If the Packers switch to the 3-4, they will be just another team trying to run a scheme, and like it or not, schemes don’t win championships…especially if you are running a scheme that the other team is prepared for.
Personnel Skill Sets
A quick look around the Packer discussion boards will give you the bad news about switching to a traditional 3-4. As a scheme, it requires three big ol’ hogs up front, and two outside linebackers that can rush the edge and fall back in coverage.
The Packers have been built on the idea of a 4-3, and several key players would have difficulty making a transition to a 3-4. None of our defensive linemen are prototypical 3-4 guys. Pickett isn’t a true nose tackle (a la Gilbert Brown), and Aaron Kampman and Cullen Jenkins don’t have the bulk they need to play the ends. Yes, Jenkins is a superb athlete, and Kampman’s never-quit-attitude will serve him the rest of his career.
But the point is, the Packers will likely be drafting and looking for players who have a certain skill set, leaving some of our present-day best players open for trade or in diminished roles. Not smart.
In our linebacking corps, we would expect that Nick Barnett might be able to take one of the inside positions, and Brandon Chillar may be able to take either an inside or out position, but both Brady Poppinga and AJ Hawk are miserable in pass coverage, and neither made much of an impact rushing the quarterback this past season, either.
Because we have four well-paid linebackers on the roster, it is assumed that makes for an ideal switch to the 3-4, but because of the skill set involved in a traditional 3-4, our backers may also find themselves open for trade or in diminished roles, while we look for the "right talent" to fit the scheme.
And it is exactly that attitude that frustrated me from the start of the ZBS experiment. The ZBS tends to move away from the big “hogs” that are commonplace in a traditional blocking scheme, and finds a place for the tweeners that are more quick and technical. Many of the players drafted by Thompson along the line have fallen into that description: “would be a good fit for the zone blocking scheme”.
Why? Because they weren’t solid players in a traditional scheme. And as we have continued to struggle to find a fit along our offensive line, shuffling players back and forth as we tinker with the ZBS, the Packers may well find themselves in a serious situation next year with the departure of Mark Tauscher and the possible departure of Chad Clifton.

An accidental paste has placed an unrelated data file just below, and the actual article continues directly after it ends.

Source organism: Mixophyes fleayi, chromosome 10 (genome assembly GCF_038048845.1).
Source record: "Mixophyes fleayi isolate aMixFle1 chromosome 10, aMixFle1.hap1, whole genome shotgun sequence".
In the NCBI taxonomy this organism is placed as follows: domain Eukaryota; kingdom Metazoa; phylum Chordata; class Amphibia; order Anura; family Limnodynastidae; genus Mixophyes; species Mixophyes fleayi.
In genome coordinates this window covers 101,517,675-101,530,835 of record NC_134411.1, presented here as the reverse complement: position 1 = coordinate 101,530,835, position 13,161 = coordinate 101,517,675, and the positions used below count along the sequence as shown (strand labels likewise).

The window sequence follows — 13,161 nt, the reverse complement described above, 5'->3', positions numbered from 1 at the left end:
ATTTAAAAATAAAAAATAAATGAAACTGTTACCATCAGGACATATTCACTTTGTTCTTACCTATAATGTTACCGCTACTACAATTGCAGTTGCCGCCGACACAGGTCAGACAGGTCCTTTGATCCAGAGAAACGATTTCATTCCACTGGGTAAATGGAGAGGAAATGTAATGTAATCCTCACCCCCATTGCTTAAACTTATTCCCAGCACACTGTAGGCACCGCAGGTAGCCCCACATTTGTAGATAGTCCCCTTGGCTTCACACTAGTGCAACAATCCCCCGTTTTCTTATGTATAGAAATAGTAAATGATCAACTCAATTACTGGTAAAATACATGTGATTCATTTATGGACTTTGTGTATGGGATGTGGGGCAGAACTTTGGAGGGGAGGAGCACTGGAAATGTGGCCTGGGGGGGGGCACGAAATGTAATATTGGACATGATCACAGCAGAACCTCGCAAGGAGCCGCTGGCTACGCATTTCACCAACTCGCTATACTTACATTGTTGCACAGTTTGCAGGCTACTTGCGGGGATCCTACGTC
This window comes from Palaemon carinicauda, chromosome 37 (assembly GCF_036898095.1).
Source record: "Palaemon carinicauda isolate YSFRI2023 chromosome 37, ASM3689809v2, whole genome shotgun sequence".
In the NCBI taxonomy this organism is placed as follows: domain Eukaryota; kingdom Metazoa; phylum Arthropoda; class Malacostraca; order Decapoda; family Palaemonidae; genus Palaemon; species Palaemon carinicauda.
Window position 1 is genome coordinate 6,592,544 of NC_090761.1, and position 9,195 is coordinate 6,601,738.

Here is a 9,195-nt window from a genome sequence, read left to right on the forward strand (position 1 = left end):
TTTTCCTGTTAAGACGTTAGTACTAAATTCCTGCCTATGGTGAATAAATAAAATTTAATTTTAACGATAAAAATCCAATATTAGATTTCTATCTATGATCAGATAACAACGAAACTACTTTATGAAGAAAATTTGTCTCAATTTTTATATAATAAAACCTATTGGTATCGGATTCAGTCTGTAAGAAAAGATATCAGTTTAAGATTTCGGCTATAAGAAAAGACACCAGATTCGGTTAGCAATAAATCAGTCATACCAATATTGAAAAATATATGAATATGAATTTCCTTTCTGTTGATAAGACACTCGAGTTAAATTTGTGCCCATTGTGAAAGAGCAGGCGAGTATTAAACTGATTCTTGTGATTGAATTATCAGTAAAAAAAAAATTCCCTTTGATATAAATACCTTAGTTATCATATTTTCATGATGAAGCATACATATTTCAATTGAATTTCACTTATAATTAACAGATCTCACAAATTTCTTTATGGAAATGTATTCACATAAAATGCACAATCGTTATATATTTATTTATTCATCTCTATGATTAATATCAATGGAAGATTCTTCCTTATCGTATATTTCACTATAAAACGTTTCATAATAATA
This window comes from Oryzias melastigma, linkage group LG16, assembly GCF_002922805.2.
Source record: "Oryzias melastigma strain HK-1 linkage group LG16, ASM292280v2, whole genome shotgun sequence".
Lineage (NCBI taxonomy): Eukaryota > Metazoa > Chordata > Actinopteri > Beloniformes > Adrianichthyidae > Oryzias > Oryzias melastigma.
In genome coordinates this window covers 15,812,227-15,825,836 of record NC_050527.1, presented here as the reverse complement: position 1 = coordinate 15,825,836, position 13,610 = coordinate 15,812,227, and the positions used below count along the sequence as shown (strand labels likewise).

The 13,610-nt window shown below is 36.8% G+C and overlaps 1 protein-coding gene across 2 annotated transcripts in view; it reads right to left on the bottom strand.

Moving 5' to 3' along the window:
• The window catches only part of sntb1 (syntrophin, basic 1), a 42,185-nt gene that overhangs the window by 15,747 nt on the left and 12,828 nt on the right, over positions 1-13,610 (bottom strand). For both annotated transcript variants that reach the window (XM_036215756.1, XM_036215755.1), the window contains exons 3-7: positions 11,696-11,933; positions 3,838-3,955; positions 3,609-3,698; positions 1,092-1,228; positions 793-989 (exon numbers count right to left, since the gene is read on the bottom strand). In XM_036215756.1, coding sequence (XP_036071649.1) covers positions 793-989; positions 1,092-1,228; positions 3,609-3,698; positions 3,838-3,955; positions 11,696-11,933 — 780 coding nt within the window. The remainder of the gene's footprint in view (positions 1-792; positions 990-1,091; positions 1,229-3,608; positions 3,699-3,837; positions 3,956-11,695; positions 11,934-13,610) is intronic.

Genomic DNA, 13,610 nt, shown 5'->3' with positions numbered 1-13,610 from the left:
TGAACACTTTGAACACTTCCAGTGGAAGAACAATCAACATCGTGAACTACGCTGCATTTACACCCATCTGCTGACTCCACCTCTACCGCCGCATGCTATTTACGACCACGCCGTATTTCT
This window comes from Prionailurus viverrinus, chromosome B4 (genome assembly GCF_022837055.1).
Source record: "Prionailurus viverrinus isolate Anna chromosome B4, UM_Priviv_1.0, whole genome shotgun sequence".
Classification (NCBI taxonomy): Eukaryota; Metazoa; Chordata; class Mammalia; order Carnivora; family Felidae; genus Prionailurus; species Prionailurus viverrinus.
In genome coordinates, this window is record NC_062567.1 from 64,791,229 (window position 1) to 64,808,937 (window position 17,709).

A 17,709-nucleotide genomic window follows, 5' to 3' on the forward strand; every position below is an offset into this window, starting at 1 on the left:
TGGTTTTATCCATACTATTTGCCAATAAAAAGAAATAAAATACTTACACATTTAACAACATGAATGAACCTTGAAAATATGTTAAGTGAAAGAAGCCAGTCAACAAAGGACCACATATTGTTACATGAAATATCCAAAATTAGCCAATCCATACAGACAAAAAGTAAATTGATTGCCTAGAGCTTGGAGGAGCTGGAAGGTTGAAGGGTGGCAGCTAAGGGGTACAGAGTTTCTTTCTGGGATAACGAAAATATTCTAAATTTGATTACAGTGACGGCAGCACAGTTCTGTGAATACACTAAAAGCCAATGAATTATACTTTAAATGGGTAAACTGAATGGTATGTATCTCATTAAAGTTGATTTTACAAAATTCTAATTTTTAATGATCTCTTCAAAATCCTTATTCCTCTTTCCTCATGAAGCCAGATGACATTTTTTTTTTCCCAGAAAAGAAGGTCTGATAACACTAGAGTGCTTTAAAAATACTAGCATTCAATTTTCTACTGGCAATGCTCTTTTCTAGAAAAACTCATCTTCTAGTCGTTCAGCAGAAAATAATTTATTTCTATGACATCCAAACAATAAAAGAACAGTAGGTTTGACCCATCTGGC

The Packers have a corral full of linemen, but precious few of them have established themselves as solid starters, much less stars. And when Thompson got rid of Mark Wahle and Marco Rivera (understandable), he didn’t have much of a plan in place to replace them (not understandable). He began a slow, methodical process of drafting guys with tweener talent to fit the scheme. And when a rookie fifth round pick in 2008 (Josh Sitton) was on his way to playing in front of nearly every other draft pick Thompson had picked over the previous three years, we realized that slow methodical process had no guarantees.
Why did Mike Shanahan develop the ZBS? Because it worked with the talent that he had at the time…he developed the scheme to fit the talent that was on the roster, not the other way around. When McCarthy adopted the ZBS, some of our most solid veteran talent (Chad Clifton comes to mind) didn’t fit the “mold”.
Look, our defense was poor last year. But does it really make sense to get rid of or minimalize the talent of players like Kampman, Jenkins, Hawk, and Poppinga simply because we want to move to a scheme we hope will work? Or does it make more sense to change the scheme to place the talents in the best position they can to use them effectively?
We’ve already been down this path with the offensive line. We jumped in with both feet and decided we’d find the talent for it later. Without our veteran tackles in 2009, the OL appears to be on very shaky ground.